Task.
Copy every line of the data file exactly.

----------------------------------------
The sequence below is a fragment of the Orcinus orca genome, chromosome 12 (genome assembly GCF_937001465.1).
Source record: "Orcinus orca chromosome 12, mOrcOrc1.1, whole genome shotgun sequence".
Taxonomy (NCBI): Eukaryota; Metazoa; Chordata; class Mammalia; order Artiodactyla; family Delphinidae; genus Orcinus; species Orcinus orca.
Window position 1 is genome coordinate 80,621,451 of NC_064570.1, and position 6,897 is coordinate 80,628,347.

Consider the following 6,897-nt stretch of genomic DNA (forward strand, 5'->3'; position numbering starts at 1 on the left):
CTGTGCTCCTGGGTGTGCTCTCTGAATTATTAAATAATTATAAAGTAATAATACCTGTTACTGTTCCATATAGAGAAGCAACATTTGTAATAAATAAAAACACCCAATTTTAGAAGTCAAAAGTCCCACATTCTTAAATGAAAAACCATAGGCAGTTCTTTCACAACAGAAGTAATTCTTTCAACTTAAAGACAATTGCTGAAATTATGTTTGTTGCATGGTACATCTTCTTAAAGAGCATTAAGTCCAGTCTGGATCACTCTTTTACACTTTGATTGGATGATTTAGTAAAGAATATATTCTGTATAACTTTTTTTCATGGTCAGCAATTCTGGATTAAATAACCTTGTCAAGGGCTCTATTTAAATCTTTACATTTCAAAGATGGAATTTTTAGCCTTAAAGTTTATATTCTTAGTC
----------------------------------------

The sequence below is a fragment of the Orcinus orca genome, chromosome 12 (genome assembly GCF_937001465.1).
Source record: "Orcinus orca chromosome 12, mOrcOrc1.1, whole genome shotgun sequence".
Taxonomy (NCBI): Eukaryota; Metazoa; Chordata; class Mammalia; order Artiodactyla; family Delphinidae; genus Orcinus; species Orcinus orca.
Window position 1 is genome coordinate 80,621,451 of NC_064570.1, and position 6,897 is coordinate 80,628,347.

Consider the following 6,897-nt stretch of genomic DNA (forward strand, 5'->3'; position numbering starts at 1 on the left):
CTGTGCTCCTGGGTGTGCTCTCTGAATTATTAAATAATTATAAAGTAATAATACCTGTTACTGTTCCATATAGAGAAGCAACATTTGTAATAAATAAAAACACCCAATTTTAGAAGTCAAAAGTCCCACATTCTTAAATGAAAAACCATAGGCAGTTCTTTCACAACAGAAGTAATTCTTTCAACTTAAAGACAATTGCTGAAATTATGTTTGTTGCATGGTACATCTTCTTAAAGAGCATTAAGTCCAGTCTGGATCACTCTTTTACACTTTGATTGGATGATTTAGTAAAGAATATATTCTGTATAACTTTTTTTCATGGTCAGCAATTCTGGATTAAATAACCTTGTCAAGGGCTCTATTTAAATCTTTACATTTCAAAGATGGAATTTTTAGCCTTAAAGTTTATATTCTTAGTC